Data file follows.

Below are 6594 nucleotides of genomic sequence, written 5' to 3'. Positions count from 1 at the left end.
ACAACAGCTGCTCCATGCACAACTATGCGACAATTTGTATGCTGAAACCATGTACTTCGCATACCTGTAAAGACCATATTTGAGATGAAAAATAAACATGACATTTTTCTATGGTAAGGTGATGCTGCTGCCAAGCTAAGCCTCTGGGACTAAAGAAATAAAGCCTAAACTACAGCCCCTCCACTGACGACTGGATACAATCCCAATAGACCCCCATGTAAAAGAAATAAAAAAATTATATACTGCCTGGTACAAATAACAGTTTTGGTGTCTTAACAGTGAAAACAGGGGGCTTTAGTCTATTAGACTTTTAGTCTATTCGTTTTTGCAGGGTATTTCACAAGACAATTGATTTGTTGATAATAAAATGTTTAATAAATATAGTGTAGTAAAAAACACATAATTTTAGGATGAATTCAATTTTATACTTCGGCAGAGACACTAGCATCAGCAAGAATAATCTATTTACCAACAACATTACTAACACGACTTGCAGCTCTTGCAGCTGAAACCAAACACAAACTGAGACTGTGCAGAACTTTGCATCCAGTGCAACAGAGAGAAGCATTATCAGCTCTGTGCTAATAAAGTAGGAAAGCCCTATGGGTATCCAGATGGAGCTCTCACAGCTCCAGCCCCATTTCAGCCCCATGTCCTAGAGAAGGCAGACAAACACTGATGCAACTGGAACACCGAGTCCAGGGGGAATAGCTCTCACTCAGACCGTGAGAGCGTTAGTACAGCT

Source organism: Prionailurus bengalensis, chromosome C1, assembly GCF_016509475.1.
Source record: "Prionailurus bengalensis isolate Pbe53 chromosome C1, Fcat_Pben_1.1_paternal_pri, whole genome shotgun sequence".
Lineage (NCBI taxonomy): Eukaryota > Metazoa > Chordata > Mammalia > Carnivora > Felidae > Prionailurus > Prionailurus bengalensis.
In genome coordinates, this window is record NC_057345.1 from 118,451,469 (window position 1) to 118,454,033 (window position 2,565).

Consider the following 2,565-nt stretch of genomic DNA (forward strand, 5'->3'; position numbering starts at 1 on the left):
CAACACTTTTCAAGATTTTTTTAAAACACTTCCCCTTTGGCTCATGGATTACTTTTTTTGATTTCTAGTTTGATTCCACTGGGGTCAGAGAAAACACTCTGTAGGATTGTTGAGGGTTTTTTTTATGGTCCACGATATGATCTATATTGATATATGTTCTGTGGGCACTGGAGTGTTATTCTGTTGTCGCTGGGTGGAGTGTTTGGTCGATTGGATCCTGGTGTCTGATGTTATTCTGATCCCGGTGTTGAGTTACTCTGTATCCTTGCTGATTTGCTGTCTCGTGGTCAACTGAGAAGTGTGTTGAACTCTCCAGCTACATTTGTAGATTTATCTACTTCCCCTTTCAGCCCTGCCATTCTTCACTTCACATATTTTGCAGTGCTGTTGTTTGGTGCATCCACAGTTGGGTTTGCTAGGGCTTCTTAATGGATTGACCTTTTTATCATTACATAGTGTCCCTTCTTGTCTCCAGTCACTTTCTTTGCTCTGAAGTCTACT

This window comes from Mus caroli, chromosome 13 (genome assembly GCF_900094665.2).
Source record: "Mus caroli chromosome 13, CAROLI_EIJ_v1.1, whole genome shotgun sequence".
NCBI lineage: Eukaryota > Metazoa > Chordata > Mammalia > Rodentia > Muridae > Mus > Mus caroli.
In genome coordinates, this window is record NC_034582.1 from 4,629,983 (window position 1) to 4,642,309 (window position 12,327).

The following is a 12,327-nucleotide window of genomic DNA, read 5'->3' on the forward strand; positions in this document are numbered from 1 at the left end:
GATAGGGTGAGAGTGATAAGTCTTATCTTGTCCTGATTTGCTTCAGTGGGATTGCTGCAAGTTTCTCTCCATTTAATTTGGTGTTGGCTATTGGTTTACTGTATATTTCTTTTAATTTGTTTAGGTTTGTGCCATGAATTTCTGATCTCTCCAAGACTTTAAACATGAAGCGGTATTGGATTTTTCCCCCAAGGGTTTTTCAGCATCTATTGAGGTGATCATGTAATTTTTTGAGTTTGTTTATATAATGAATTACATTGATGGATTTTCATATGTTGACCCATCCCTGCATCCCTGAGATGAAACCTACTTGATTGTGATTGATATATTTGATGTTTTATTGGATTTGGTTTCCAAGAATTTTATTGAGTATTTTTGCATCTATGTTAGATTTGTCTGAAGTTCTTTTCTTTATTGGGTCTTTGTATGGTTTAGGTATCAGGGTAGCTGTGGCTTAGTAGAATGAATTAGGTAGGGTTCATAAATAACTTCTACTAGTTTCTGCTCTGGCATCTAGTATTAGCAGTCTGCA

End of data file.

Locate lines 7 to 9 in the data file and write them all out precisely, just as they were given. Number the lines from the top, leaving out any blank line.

Consider the following 2,565-nt stretch of genomic DNA (forward strand, 5'->3'; position numbering starts at 1 on the left):
CAACACTTTTCAAGATTTTTTTAAAACACTTCCCCTTTGGCTCATGGATTACTTTTTTTGATTTCTAGTTTGATTCCACTGGGGTCAGAGAAAACACTCTGTAGGATTGTTGAGGGTTTTTTTTATGGTCCACGATATGATCTATATTGATATATGTTCTGTGGGCACTGGAGTGTTATTCTGTTGTCGCTGGGTGGAGTGTTTGGTCGATTGGATCCTGGTGTCTGATGTTATTCTGATCCCGGTGTTGAGTTACTCTGTATCCTTGCTGATTTGCTGTCTCGTGGTCAACTGAGAAGTGTGTTGAACTCTCCAGCTACATTTGTAGATTTATCTACTTCCCCTTTCAGCCCTGCCATTCTTCACTTCACATATTTTGCAGTGCTGTTGTTTGGTGCATCCACAGTTGGGTTTGCTAGGGCTTCTTAATGGATTGACCTTTTTATCATTACATAGTGTCCCTTCTTGTCTCCAGTCACTTTCTTTGCTCTGAAGTCTACT

This window comes from Mus caroli, chromosome 13 (genome assembly GCF_900094665.2).